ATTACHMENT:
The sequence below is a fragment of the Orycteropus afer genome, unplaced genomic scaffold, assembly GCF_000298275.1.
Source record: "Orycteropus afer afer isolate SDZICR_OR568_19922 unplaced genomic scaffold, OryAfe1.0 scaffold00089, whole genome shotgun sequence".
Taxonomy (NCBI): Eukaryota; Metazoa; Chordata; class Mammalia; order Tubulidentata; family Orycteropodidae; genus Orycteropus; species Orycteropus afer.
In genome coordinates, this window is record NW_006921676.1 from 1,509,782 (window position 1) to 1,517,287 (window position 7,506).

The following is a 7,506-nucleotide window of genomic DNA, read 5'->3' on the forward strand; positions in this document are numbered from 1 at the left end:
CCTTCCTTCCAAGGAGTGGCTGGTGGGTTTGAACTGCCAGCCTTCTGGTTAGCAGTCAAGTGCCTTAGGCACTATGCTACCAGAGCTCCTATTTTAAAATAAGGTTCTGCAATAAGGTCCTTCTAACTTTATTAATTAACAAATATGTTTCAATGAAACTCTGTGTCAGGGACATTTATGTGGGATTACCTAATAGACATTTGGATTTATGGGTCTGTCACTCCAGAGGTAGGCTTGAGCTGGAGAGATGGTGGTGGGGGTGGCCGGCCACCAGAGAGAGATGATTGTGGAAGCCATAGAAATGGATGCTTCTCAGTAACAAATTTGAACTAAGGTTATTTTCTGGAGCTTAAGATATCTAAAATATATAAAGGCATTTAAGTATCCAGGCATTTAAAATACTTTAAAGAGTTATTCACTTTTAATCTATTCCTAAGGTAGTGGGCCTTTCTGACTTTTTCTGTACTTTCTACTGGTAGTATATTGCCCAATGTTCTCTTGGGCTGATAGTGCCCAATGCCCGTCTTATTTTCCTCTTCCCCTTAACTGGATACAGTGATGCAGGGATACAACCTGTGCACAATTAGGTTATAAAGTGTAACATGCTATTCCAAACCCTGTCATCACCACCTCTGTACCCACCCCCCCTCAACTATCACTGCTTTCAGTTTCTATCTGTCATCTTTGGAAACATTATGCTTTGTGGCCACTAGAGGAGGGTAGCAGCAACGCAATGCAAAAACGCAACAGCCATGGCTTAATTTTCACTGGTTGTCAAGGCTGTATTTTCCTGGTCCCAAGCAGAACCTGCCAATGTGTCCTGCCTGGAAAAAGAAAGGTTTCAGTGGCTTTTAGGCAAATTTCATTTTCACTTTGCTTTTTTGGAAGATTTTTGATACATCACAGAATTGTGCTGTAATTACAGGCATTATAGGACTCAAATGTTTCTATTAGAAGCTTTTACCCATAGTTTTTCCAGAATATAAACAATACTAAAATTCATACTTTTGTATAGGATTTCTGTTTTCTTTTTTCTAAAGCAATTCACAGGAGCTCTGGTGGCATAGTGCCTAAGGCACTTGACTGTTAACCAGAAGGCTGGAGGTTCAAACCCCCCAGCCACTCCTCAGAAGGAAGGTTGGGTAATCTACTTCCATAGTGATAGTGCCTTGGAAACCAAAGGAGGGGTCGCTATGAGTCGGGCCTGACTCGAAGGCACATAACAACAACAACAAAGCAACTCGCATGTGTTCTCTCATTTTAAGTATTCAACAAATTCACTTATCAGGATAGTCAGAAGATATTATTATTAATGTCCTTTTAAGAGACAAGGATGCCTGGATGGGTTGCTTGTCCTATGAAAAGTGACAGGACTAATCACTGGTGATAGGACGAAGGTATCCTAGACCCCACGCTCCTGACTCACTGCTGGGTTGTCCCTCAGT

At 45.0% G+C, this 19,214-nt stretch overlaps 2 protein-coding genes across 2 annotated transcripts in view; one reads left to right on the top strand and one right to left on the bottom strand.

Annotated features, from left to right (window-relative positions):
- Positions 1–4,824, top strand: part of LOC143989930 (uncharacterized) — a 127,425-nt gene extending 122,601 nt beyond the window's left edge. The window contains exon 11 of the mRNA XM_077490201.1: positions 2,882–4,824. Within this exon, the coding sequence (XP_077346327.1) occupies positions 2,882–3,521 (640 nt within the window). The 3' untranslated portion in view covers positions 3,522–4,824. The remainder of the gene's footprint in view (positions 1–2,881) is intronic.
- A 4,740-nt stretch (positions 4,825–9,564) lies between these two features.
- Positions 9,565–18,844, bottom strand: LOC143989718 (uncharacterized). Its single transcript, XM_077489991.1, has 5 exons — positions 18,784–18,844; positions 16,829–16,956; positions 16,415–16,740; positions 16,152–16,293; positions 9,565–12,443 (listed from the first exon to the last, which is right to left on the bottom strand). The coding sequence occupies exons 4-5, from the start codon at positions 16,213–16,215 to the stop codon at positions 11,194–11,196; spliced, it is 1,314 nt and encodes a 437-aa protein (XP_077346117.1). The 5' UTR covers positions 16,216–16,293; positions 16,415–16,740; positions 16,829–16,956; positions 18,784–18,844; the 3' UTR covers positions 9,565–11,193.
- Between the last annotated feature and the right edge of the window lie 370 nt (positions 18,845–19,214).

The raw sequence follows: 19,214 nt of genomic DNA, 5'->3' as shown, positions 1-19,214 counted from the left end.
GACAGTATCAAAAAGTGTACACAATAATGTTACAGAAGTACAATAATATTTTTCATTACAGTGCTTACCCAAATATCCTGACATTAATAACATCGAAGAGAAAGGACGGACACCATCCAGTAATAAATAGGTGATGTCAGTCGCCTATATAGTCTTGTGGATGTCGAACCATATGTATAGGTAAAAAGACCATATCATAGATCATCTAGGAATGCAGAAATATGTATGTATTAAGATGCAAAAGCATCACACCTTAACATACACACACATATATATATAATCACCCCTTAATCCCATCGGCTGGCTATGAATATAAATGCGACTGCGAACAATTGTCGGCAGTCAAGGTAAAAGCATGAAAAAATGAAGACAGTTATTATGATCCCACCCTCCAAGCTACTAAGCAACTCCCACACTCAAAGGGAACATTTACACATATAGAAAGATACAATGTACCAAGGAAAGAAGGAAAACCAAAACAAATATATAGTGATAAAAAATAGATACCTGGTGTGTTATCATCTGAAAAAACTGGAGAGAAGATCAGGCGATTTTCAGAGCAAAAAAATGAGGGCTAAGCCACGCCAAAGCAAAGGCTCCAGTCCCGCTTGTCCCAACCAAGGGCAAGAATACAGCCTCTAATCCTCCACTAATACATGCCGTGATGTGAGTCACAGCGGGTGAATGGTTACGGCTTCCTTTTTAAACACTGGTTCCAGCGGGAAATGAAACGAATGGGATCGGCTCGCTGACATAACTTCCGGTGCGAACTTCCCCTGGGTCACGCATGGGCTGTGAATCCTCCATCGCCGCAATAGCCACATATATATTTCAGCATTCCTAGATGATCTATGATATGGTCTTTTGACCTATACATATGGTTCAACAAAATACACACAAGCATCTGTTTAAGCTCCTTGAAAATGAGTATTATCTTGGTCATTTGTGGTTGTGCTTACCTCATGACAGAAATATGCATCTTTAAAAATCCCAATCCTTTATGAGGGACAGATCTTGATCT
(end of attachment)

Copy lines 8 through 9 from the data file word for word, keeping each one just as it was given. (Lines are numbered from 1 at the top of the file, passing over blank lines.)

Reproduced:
Annotated features, from left to right (window-relative positions):
- Positions 1–4,824, top strand: part of LOC143989930 (uncharacterized) — a 127,425-nt gene extending 122,601 nt beyond the window's left edge. The window contains exon 11 of the mRNA XM_077490201.1: positions 2,882–4,824. Within this exon, the coding sequence (XP_077346327.1) occupies positions 2,882–3,521 (640 nt within the window). The 3' untranslated portion in view covers positions 3,522–4,824. The remainder of the gene's footprint in view (positions 1–2,881) is intronic.